By Daniel Flynn and Diadie Ba
DAKAR (Reuters) - The arrest of the former president's son on corruption charges in Senegal should be taken as a sign that the age of impunity in public life is over, Justice Minister Aminata Toure said on Tuesday.
Karim Wade, the most powerful figure in his father Abdoulaye Wade's 2000-2012 government, was arrested last week on suspicion of amassing up to $1.4 billion (918.4 million pounds) in assets via a network of shady holding companies.
Prosecutors are investigating graft allegations against at least four other former ministers.
The opposition alleges that the inquiry was little more than a political witch-hunt.
But Toure disagreed and said President Macky Sall was making good on promises to tackle widespread corruption in the poor West African country after he won power a year ago.
"There's an element of setting an example in all this. People must understand that the time when one could pillage public funds is gone," Toure told Reuters in an interview.
"From now that's how it is. Even members of this government will be held accountable."
The aim was to change the culture of public life and prevent bribe-taking throughout the administration, Toure said.
Senegal, a former French colony, is the only country in West Africa not to have suffered a military coup since independence, but its political stability was tested by Wade's efforts to win a third term last year.
It ranked as one of the cleanest countries in West Africa in graft watchdog Transparency International's Corruptions Perceptions index for 2012, coming 95th out of 174 countries surveyed, behind only Ghana in the region.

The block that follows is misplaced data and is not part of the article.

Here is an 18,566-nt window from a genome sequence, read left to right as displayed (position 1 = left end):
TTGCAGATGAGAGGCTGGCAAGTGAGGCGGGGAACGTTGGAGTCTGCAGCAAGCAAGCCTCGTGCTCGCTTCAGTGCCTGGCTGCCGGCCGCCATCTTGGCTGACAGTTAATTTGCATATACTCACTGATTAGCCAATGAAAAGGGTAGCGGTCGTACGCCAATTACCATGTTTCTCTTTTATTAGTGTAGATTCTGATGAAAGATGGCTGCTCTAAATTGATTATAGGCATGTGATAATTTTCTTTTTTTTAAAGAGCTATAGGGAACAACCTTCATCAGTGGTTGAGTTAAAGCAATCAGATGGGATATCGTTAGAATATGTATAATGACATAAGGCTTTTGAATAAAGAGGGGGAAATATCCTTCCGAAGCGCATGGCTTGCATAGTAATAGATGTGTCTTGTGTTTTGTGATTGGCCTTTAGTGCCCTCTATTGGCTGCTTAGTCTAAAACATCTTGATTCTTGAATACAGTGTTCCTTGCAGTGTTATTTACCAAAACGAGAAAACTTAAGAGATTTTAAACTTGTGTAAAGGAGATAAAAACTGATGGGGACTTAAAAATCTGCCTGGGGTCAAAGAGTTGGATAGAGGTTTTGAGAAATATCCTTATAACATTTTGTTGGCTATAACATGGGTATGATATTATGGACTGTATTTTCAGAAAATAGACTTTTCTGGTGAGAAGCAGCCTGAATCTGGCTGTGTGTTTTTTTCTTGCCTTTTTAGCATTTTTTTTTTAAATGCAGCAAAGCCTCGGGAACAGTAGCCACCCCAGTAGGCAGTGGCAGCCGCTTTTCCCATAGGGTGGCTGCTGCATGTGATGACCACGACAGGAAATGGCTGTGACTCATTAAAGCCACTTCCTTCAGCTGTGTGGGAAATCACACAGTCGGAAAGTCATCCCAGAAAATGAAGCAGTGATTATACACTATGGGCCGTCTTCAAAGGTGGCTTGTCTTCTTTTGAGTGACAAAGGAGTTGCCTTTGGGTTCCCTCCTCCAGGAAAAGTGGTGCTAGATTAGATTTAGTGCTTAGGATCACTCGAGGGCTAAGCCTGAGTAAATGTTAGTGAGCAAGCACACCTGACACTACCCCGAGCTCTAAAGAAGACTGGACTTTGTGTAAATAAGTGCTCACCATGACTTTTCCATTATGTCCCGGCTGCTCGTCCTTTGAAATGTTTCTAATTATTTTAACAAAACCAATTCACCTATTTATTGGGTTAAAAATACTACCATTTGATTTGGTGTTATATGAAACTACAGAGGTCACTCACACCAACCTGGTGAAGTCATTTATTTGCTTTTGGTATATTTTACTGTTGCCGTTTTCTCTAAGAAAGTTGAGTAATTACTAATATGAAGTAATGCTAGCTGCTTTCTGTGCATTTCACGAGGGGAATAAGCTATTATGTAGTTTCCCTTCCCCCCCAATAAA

On Tuesday, hundreds of Wade's supporters marched in central Dakar to protest his detention. "Down with the fascist government," read one sign.
"It's normal in a democracy that there are differences of opinion and people have the right to protest ... but I have also received many long letters of support," Toure said.
Karim Wade dominated his father's government, simultaneously occupying four key ministries with a total budget equivalent to one-third of state expenditure.
Prosecutors accuse him of taking stakes in large sectors of the economy via a web of offshore companies, notably firms involved in managing Dakar port and providing airport services.
"The fight against corruption should be good for economic growth," Toure said. "It will reassure investors it is no longer the survival of the fittest."
Wade's arrest comes amid a flurry of judicial activity in Senegal, led by Toure, as the country also presses ahead with the long-delayed trial of former Chadian dictator Hissene Habre, accused of crimes against humanity during his 1982-1990 rule.
Habre has lived in Senegal for the last 22 years but plans for his prosecution stalled under Wade's government.
"If we can serve as an example to the rest of Africa, we would be happy," she said.
(editing by Mike Collett-White)